Mohammad Tahir fixing a puncture.(ht)
Mohammad Tahir fixing a puncture.(ht)

‘Was happier during lockdown peak’

Says Mohammad Tahir, a man on the street
By Pankaj Jaiswal, Lucknow
PUBLISHED ON JUN 05, 2020 04:43 PM IST

Under a neem tree on Cantonment road in Udaiganj, Mohammad Tahir has a makeshift bicycle repair shop. No shed, not even a tarpaulin for cover, Tahir just spreads his tools and paraphernalia on the pavement and works.

“I was the first pavement person to resume my shop when the first ‘bandi’ (lockdown) ended. Roadside bicycle shops were allowed to reopen. A policeman in the street had informed me about it. Otherwise, I was ill-informed and was scared to resume,” said Tahir, adjusting his face mask.

Interestingly, Tahir, 55, says he was happier in the second, third, and first half of the fourth lockdown. “Because, apart from the money that I earned here, the Nagar Nigam and some voluntary organisations gave us excellent, packaged food here. And they gave it in plenty. I have a family of five; I am the only bread-winner. So, both in the afternoon and evening, I collected five packs of food. I earned Rs 200 - 250 cash, and got wholesome meals for my family twice a day. From Day-1 of the second lockdown till last week, my wife cooked only breakfast.”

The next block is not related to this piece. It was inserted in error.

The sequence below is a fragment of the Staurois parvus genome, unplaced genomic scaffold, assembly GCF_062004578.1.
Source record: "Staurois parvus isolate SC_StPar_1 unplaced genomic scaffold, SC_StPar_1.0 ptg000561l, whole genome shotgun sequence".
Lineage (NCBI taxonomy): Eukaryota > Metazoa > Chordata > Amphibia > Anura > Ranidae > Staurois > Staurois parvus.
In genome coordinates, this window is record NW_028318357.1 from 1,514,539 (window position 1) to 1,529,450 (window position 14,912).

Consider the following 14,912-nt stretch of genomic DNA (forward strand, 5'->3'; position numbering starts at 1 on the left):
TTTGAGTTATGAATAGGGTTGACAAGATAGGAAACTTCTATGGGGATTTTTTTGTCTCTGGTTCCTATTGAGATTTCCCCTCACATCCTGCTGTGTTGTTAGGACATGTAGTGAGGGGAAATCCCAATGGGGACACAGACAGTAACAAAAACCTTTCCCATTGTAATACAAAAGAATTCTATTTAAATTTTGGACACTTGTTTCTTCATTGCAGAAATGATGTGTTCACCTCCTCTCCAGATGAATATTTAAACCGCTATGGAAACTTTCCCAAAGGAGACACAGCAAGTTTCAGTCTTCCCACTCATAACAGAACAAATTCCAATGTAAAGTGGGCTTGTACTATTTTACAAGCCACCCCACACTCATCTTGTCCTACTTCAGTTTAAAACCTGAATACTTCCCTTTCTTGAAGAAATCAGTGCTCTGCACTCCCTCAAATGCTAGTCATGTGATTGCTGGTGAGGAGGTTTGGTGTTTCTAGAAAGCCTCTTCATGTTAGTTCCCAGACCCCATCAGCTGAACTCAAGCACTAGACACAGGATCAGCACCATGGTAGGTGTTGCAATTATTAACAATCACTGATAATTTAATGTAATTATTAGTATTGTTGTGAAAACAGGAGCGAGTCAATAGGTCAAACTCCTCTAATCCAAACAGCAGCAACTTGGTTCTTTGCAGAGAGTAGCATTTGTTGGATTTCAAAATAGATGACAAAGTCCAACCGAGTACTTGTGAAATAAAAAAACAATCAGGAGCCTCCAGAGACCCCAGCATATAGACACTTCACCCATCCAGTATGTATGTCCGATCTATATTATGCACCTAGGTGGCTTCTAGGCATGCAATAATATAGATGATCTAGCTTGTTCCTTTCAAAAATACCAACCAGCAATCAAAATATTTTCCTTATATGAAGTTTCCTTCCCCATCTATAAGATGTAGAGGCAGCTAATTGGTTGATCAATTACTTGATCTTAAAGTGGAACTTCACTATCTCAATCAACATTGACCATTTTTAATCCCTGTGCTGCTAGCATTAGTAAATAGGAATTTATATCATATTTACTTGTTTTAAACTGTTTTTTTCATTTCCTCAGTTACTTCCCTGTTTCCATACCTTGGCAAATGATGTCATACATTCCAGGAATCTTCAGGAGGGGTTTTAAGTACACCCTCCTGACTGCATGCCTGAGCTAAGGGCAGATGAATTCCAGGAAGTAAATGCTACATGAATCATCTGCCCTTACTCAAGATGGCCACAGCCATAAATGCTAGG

So, why is he not as happy as he was a week ago?

“My earnings are hardly what they used to be because a significant number of my clients were school and college-going children. They are missing. While incomes are low, the Nagar Nigam and volunteers have stopped food supply. They don’t show up anymore. So every day, while going home, I buy groceries from my day’s income,” he said. As he sat tracing a puncture in a bicycle tube, Tahir said, “In the 21-day lockdown period, I exhausted most of my cash at home that I had saved over the months. But thankfully, unlike many others, being a pavement bicycle mechanic, I could resume earlier. I started getting my daily earnings--though just half of what I used to get before this Corona-thing happened.”

“But happy or unhappy, the biggest solace is working here every day. Confined to home for over 21 days in the first lockdown was sickening and worrisome,” he said.

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